Before going on, it is crucial to first underscore the types of “slums” in Ghana. Ghanaian slums are sometimes difficult to distinctly classify, but a study by Paller (2015) introduced a comprehensive categorization with which we adopt for the current study. First, extra-legal slums in Ghana are settlements viewed as illegitimate and not officially recognized by local and national authorities, which are mostly labeled as squatter settlements. Secondly, indigenous slums are those settlements that have a traditional connotation and gradually become slum settlements due to poor planning and neglect by authorities. Finally, purchased slums are legal in nature, in that all formal land purchasing and customary processes have been followed by owners; however, they have become slums because they lack essential services such as water and sanitation. Among these three slum typologies, extra-legal slums are the most politically vulnerable and they constantly face threats of evictions. A well-documented example in the Ghanaian literature is in Old Fadama, Accra—the largest slum in the country (Afenah, 2012; Farouk & Owusu, 2012; Housing the Masses, 2010).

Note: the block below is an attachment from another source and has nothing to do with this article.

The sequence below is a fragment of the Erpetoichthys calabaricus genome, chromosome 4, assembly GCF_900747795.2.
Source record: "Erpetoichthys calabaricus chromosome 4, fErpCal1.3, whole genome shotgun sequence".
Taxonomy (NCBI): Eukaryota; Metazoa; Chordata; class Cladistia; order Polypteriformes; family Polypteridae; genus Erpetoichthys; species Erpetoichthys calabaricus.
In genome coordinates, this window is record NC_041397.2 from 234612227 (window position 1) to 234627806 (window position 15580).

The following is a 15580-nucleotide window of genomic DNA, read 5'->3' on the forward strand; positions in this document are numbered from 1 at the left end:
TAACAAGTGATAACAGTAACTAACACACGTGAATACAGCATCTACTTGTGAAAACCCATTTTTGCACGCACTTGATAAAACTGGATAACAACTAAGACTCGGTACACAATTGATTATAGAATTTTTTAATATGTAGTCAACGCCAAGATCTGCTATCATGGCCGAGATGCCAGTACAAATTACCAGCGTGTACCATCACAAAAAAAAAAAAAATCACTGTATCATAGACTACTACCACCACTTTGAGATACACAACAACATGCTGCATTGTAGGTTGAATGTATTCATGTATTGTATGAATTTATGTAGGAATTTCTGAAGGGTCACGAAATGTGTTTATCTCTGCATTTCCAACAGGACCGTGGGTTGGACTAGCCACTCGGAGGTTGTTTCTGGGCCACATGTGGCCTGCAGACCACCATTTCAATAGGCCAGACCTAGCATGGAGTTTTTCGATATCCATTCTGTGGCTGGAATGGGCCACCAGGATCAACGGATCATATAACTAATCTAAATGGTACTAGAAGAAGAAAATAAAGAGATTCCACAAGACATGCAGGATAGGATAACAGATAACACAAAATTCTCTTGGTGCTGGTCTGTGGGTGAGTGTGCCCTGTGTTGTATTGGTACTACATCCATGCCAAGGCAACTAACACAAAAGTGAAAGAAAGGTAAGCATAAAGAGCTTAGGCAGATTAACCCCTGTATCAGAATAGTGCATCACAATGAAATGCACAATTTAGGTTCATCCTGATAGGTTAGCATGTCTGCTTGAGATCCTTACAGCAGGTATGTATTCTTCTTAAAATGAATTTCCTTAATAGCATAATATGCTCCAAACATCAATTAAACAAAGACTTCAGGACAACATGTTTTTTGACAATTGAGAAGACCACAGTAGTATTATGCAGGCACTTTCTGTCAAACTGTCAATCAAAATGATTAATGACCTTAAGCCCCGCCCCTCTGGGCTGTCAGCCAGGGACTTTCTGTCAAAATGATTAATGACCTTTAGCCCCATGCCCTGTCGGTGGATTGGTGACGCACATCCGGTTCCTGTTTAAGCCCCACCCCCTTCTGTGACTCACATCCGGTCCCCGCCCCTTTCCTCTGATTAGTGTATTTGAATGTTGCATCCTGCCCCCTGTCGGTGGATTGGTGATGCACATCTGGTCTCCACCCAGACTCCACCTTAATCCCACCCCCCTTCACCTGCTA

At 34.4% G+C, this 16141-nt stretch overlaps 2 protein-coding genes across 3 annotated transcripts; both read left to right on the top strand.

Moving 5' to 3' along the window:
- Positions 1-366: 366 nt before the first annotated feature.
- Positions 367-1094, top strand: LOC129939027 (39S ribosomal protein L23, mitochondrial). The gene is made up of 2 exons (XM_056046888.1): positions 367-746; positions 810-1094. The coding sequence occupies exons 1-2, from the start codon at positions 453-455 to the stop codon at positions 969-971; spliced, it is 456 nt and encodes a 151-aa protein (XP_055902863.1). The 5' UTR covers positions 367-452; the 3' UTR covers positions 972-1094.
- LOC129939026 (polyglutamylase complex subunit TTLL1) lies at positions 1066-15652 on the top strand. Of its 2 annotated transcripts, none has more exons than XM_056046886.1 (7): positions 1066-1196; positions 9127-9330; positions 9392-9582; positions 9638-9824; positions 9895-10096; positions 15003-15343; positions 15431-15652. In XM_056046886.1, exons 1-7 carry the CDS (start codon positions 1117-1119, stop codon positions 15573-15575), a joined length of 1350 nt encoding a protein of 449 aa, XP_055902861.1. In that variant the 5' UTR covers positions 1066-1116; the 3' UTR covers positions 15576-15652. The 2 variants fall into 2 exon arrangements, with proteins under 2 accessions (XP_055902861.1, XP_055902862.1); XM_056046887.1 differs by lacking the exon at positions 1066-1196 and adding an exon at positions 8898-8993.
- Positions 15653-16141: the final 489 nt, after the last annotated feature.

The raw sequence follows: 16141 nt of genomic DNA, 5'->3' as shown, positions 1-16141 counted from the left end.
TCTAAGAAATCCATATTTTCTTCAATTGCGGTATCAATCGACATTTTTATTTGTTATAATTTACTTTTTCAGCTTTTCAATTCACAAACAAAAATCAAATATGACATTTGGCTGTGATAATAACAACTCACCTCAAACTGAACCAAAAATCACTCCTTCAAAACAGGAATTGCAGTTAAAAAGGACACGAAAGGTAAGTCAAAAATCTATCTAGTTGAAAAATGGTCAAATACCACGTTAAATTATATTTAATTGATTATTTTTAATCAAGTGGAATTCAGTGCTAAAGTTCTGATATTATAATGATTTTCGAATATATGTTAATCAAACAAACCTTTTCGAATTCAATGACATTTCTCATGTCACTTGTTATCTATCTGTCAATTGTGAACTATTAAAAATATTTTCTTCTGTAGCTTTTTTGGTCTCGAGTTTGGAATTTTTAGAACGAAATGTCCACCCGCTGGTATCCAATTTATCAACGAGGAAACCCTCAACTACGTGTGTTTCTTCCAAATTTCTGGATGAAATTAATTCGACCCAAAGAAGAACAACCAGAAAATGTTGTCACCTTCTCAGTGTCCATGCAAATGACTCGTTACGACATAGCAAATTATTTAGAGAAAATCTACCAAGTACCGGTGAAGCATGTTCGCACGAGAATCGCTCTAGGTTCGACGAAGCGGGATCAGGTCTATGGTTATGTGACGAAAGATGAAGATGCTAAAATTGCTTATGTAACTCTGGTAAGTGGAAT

The current study is based on a systematic review of the literature. The review was applied under the case study research design. The case study design provides the opportunity to gain concrete, contextual, in-depth knowledge about the intricate web of factors that engender slum growth (Bryman, 2012; Yin, 2013). Specifically, the study focused on Ghana to help systematically synthesize secondary data. Secondary data is used in this study to refer to data collected by some researchers but manipulated by others to achieve research objectives different from the original collector (Hox & Boeije, 2005; Vartanian, 2011). Secondary data mainly comprised peer-reviewed journal articles, institutional documents (e.g., census records from Ghana Statistical Service [GSS]), and gray literature (e.g., online news posts).